Microsoft defends its approach
Richard Boscovich, senior attorney at Microsoft Digital Crimes Unit defends the company’s botnet takedown strategy, and told iTnews “not to assume that Microsoft, nor its partners, necessarily divulge all of the intelligence they possess in the initial pleadings.”
Here’s Boscovich’s statement in full:
“Microsoft’s first priority in taking action against cybercrime is to help protect customers while also advancing enforcement and disruptive approaches that increase risk and costs for cybercriminals to put them out of business or deter crime in the first place.
“Microsoft also remains committed to following botnet cases wherever they lead the company and to holding those responsible accountable for their actions. For instance, Microsoft recently named a new defendant in the civil legal case on Kelihos and the company continues to move forward with those legal proceedings.
“Meanwhile, in the Rustock botnet case, after closing our civil case, we made a criminal referral to the FBI. With each new botnet operation, Microsoft will continue to keep all of its options open and that does include referring the matter to law enforcement when appropriate. Lastly, I would not assume that Microsoft, nor its partners, necessarily divulge all of the intelligence they possess in the initial pleadings.”
Microsoft’s civil suits are the exact opposite of how Trend Micro helped the FBI tackle the “Esthost botnet”, a four million strong botnet spread through the DNSchanger Trojan.
The botnet was to an extent disabled after Estonian authorities arrested six individuals as part of the FBI's Operation GhostClick, which identified the Estonian company Rove as the key entity behind the fraud ring.
The FBI may have made its arrests while Microsoft is still searching, but DNSChanger is still causing problems.
In March this year the FBI sought and obtained a court order to extend the period it could maintain “clean DNS servers” so that it could assist victims still running DNSChanger infected systems.
Ferguson said, in contrast to Microsoft's approach, Trend Micro withheld information it had on the botnet operators for six years before divulging anything to the public.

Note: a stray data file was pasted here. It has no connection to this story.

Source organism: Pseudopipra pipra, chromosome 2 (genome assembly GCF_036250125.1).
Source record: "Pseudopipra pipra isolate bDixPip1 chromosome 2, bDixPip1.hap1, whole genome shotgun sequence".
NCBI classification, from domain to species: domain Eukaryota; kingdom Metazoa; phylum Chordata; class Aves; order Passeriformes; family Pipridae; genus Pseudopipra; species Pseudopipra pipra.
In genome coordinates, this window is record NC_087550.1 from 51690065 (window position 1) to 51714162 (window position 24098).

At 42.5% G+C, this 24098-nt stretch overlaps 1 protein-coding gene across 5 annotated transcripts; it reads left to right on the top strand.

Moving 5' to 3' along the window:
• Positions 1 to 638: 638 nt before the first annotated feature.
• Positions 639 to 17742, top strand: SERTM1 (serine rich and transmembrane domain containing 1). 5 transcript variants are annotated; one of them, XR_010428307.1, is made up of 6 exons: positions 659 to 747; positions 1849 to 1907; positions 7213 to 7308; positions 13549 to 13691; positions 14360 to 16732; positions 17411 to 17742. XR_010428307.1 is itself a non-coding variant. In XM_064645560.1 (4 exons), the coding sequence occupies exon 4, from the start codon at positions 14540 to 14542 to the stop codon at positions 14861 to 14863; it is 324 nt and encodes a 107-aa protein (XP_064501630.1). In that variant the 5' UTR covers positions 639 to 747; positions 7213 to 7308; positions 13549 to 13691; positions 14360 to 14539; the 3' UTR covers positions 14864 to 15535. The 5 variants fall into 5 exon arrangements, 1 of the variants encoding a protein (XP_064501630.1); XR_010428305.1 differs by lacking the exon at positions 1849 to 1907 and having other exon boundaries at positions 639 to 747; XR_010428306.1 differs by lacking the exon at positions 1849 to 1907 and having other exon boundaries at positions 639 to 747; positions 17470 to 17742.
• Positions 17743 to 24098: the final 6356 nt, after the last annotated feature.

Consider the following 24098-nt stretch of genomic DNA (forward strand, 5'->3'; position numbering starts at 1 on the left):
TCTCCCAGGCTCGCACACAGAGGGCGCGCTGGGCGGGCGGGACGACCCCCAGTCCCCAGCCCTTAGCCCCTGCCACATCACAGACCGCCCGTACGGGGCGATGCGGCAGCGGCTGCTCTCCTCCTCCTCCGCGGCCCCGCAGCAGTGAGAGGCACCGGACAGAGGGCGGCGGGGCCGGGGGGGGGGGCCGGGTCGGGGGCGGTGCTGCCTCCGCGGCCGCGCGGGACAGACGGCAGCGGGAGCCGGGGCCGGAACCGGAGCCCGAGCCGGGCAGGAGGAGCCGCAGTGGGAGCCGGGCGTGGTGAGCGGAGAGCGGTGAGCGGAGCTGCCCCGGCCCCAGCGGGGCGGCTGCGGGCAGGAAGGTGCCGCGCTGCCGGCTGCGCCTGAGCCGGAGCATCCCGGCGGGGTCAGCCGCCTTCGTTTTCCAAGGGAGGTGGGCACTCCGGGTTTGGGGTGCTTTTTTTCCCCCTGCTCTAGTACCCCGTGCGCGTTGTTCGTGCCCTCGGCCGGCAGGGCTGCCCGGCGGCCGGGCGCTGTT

But the two botnets’ ambitions and ultimate victims were different. Zeus sought online banking credentials and, like Rustock, took its toll on a well-funded and organised industry. The DNSChanger Trojan by contrast sought vulnerable PCs in order to monetise fraudulent clicks.
In other words, Rove’s victims were smaller fry and distributed, such as online ad networks and consumers who bought fake antivirus, compared to the financial sector -- represented by the two organisations that aided Microsoft’s civil suit against Zeus’ operators.
The scale of the crimes the two botnets were responsible for were different too.
Financial institutions allegedly suffered losses greater than $100 million over five years due to Zeus, while Rove earned $14 million in “illicit fees”, according to the FBI.
Ferguson insists these actions should be brought under criminal law, and not decided “unilaterally” by Microsoft.
“If the FBI are involved, that’s the model we should all be working towards,” Ferguson said.
“Making sure that we, as an industry, provide them with the right information and the intelligence in a timely fashion to be able to pursue criminal proceedings against individuals.
“In this case it’s a civil action and it’s very much been a unilateral decision by Microsoft. Well, a decision by Microsoft, and those two trade bodies that launched these proceedings. They are the complainants. It’s not a criminal suit.”